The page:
Though my parents were immigrants to the U.S., we embraced the Thanksgiving Holiday, complete with all the traditional Thanksgiving foods: cranberry sauce, sweet potatoes, and, of course, turkey, stuffing, and gravy.
A day or so before Thanksgiving, the turkey, if frozen, came out of the freezer and went to soak in some cold water in the sink to thaw. But Thanksgiving morning, the preparations began in earnest. Bright and early in the morning, probably as early as some children get up on Christmas day, I would bound out of bed because I had an important job to do. My job was to toast and cube the many loaves of store-bought bread that would go into the stuffing. The toaster came off the counter and onto the kitchen table to be better able to access it. I sat at the table, happily toasting and cubing amidst the bustle of other activities. On top of the stove, onions and celery were being fried in butter for the stuffing. The turkey was washed, inside and out, and the neck, the liver, but not the kidneys nor the heart, went into a pot with some vegetables and water for the turkey stock. The sweet potatoes were washed.
Finally, mid-morning, everything was ready to be assembled. Toast cubes were mixed with onions and celery in an enormous bowl with generous amounts of poultry seasoning. When everything was mixed, we all got small bowls of this stuffing for our breakfasts. Then the stuffing of the bird commenced. Thread and needle were prepared. Someone would stand the turkey up while someone else packed the stuffing into main cavity. Slices of apple were positioned at the opening. And then skin was overlapped and stitched with needle and thread. The bird was flipped over and more stuffing was put into the other end. More thread was used to tie the legs together, a roasting pan was lined with aluminum foil, and the bird went into the pan, covered with more aluminum foil, and finally put in the oven. At some point, sweet potatoes were positioned around the roasting pan.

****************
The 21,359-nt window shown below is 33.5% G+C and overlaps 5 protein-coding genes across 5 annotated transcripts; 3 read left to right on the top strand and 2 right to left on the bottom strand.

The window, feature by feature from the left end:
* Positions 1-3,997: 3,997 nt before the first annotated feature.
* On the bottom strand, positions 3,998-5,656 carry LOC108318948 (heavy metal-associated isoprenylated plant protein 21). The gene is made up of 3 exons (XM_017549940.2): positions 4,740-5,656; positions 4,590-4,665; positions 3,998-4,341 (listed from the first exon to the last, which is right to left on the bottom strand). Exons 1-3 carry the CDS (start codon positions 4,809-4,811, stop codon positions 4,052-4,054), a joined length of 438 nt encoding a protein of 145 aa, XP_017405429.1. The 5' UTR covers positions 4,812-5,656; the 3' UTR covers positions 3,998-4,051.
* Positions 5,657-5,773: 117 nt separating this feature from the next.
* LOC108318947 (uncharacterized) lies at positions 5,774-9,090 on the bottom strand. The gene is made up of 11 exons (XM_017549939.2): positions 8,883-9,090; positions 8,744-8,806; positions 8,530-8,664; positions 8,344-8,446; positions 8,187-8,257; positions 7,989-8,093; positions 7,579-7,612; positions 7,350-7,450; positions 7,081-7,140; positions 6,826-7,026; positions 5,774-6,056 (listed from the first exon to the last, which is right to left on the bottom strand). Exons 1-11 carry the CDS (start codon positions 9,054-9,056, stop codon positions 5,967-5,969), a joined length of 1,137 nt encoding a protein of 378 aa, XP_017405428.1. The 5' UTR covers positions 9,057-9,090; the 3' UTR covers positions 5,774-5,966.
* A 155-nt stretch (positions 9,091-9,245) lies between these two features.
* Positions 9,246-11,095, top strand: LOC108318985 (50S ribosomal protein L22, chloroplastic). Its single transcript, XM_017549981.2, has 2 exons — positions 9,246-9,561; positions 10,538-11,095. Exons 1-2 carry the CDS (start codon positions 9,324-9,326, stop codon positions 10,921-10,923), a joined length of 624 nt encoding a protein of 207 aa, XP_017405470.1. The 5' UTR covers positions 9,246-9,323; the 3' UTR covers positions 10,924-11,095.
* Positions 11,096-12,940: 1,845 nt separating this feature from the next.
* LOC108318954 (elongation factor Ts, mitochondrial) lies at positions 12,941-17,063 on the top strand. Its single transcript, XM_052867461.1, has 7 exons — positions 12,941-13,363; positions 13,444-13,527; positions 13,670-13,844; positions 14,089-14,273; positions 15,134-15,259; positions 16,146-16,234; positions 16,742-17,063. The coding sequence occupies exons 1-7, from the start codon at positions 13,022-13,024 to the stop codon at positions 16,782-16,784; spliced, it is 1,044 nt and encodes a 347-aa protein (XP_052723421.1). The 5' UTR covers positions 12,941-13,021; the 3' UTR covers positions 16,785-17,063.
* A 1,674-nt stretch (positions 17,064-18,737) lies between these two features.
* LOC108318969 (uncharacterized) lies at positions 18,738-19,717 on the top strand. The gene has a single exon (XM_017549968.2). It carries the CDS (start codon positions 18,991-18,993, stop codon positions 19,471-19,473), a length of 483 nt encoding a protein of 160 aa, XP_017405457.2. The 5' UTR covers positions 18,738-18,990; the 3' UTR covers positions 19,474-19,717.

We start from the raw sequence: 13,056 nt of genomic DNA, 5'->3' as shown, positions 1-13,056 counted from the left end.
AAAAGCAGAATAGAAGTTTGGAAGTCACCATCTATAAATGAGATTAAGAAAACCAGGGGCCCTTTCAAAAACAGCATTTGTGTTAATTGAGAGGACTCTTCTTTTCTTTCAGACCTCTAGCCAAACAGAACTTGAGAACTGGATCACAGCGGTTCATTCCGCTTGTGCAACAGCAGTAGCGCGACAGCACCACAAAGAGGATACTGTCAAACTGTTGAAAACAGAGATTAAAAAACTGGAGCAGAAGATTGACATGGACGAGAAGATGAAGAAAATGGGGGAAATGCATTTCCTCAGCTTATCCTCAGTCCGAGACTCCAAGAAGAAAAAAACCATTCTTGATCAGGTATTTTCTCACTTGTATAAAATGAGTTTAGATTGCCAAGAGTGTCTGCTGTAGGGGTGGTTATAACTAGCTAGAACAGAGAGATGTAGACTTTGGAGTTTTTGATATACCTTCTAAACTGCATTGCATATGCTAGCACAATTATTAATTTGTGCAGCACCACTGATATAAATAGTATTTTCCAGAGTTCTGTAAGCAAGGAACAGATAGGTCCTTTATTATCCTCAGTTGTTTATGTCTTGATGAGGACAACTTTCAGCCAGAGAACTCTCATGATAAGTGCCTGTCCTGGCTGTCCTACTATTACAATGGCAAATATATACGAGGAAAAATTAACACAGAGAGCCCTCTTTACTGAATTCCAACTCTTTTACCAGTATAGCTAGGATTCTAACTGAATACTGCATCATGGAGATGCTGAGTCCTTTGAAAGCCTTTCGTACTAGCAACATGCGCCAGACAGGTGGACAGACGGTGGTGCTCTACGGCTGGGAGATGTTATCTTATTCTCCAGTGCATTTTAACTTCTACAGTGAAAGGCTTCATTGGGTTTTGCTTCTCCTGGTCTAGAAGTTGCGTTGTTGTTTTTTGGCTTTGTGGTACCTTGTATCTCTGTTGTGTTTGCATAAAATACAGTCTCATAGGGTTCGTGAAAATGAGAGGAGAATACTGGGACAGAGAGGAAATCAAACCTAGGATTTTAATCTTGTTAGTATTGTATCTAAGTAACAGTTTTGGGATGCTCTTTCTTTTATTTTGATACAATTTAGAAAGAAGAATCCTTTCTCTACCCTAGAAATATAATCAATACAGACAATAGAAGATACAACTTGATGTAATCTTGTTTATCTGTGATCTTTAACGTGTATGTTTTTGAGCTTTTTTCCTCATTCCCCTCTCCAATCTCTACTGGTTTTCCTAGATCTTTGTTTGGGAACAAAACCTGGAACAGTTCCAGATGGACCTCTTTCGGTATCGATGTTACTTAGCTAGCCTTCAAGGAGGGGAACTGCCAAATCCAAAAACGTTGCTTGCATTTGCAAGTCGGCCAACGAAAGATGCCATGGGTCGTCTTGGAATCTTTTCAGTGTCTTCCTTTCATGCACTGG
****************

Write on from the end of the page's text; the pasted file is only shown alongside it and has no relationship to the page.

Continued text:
Then there was the waiting, during which the china was taken out of storage boxes and the table was set. After hours of cooking, the turkey was finally removed from the oven and the frantic last-minute making of the gravy using the stock and the all-important drippings from the roasting pan took place. Around the table, dishes were piled high with slices of jellied cranberry sauce from a can, baked sweet potatoes cut in half, turkey slices, mountains of stuffing, and hot gravy poured over it all.
Now, preparations proceed at a more leisurely pace, since dinner is often late in the afternoon. Marriage brought another tradition into my family preparations: my husband makes pies, both a pumpkin pie and a pecan pie, usually baked the night before.Fresh cranberry relish replaces the canned jellied cranberry sauce. The dressing includes kale from our garden. We are now vegetarians, so there is no turkey to stuff, but a celebratory roast from Field Roast to bake. Gravy is made with vegetable stock. Sweet potatoes are still baked, but sometimes wild rice with mushrooms is added to the menu. Something green, usually a salad, is included.